Personal Care Products

The products that we use day after day, decade after decade, on our eyelids, cheeks, lips, scalps, underarms, and sexual organs should be as well-regulated as those we eat.

Fighting to keep toxic products off the shelf

Toxic ingredients and contaminants in cosmetics and other personal care products like shampoo and conditioner, deodorant, makeup, baby powder, vaginal douches, lotion, body sprays and perfumes, and hair dyes and straighteners have been linked to ovarian cancer, breast cancer, early onset of puberty, fibroids and endometriosis, miscarriage, poor maternal and infant health outcomes, diabetes and obesity, and more.

With few exceptions, current federal law does not require cosmetics and other personal care products sold in the United States to be approved by the U.S. Food and Drug Administration (FDA) before they go on the market. Manufacturers aren’t required to list all of their ingredients, test their products, use good manufacturing practices to prevent contamination, or even recall products that they know are dangerous.

As a result of these lax regulations, the cosmetic industry has been mostly self-regulated for more than a century! Big businesses have made big money selling products to women that they know are harmful.

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Report documenting the impact of “endocrine-disrupting‌ ‌chemicals”‌ and other toxins on the hormones‌ ‌that play‌ ‌important‌ ‌roles‌ ‌in‌ ‌every‌ ‌stage‌ ‌of‌ ‌women’s‌ ‌lives.

Webinar provides information about toxic ingredients in cosmetic and personal care products, highlights the connections between the dangers of toxic ingredients in cosmetic products and women’s health and its impact on overburdened populations, and discusses how to access safer products.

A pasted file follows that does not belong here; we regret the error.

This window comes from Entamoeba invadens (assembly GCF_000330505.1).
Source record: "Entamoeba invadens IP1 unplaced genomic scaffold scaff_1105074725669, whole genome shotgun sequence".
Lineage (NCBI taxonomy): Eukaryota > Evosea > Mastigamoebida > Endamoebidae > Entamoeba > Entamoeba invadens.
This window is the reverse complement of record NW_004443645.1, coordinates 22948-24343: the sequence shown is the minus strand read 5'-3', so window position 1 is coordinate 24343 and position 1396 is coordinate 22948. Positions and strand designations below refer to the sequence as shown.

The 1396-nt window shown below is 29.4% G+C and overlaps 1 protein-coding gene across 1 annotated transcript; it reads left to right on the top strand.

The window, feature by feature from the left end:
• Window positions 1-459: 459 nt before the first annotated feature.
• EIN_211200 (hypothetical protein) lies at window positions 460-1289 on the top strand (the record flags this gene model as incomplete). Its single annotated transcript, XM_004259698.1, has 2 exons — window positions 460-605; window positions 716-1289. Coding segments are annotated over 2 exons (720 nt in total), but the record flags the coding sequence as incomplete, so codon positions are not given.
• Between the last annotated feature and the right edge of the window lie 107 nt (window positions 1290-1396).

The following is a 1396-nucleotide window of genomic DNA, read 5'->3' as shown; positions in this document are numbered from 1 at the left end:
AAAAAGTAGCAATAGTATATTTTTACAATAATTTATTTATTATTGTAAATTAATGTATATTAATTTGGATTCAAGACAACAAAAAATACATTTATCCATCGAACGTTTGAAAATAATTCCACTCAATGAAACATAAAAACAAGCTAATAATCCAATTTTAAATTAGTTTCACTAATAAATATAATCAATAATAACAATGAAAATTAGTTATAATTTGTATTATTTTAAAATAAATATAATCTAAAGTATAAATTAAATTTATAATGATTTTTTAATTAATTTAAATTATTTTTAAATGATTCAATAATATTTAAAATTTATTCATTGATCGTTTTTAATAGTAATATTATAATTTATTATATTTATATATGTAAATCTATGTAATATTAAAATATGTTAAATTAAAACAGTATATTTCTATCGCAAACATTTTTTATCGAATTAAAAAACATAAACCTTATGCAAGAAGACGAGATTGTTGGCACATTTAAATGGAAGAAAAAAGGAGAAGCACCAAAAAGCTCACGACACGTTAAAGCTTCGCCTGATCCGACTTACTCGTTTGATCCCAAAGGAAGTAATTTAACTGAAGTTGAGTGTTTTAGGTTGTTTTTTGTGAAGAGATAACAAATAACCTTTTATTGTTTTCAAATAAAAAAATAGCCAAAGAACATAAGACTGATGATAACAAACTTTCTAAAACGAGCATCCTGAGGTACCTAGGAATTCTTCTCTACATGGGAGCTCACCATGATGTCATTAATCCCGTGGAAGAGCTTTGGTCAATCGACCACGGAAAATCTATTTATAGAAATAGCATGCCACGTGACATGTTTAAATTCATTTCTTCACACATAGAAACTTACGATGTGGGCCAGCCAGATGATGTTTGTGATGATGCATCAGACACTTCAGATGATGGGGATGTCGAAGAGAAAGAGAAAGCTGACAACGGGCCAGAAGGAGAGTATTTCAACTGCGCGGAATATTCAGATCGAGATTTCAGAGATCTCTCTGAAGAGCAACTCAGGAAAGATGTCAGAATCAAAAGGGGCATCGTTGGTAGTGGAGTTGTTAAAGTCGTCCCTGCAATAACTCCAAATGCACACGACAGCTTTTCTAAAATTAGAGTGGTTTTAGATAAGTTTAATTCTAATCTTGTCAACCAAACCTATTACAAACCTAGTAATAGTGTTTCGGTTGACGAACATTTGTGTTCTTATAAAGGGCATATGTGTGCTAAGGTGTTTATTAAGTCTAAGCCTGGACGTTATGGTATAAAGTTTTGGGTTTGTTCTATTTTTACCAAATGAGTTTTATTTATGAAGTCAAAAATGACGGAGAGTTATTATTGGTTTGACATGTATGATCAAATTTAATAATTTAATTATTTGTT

Testimony Delivered Before the U.S. House of Representatives Committee on Energy and Commerce Subcommittee on Health Hearing “Building Consumer Confidence by Empowering FDA to Improve Cosmetic Safety”

With few exceptions, current federal law does not require cosmetics manufacturers to get approval from the FDA before their products go on the market.

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The human right to wear one’s hair in its natural state is not protected for Black women and girls, a harmful reality rooted in historically racist practices of controlling Black women’s bodies.

Report documenting the impact of “endocrine-disrupting‌ ‌chemicals”‌ and other toxins on the hormones‌ ‌that play‌ ‌important‌ ‌roles‌ ‌in‌ ‌every‌ ‌stage‌ ‌of‌ ‌women’s‌ ‌lives.

FOR IMMEDIATE RELEASE Contact: Evita Almassi, ealmassi@nwhn.org 

As the COVID-19 outbreak continues to impact everyone, it is imperative that consumer make safe choices with regard to the personal care and beauty products they use. The virus can be deadly, especially for those with suppressed immune systems.

Skin lightening — also called skin whitening or skin bleaching — is the practice of using cosmetics to either reduce the appearance of age spots and/or discoloration or to change one’s natural complexion.[1] Skin lightening cosmetics include bleaching creams, soaps,...

Webinar provides information about toxic ingredients in cosmetic and personal care products, highlights the connections between the dangers of toxic ingredients in cosmetic products and women’s health and its impact on overburdened populations, and discusses how to access safer products.

U.S. Food & Drug Administration Public Meeting on Testing Methods for Asbestos in Talc and Cosmetic Products Containing Talc

A deeper dive into a new study released by the the Journal of the American Medical Association down playing the link between genital powder use and ovarian cancer reveals how dangerously misleading its conclusions really are.

Testimony Delivered Before the U.S. House of Representatives Committee on Energy and Commerce Subcommittee on Health Hearing “Building Consumer Confidence by Empowering FDA to Improve Cosmetic Safety”

Did my adolescent personal care practices affect my reproductive health? Harsh realities still exist in today’s highly unregulated beauty industry.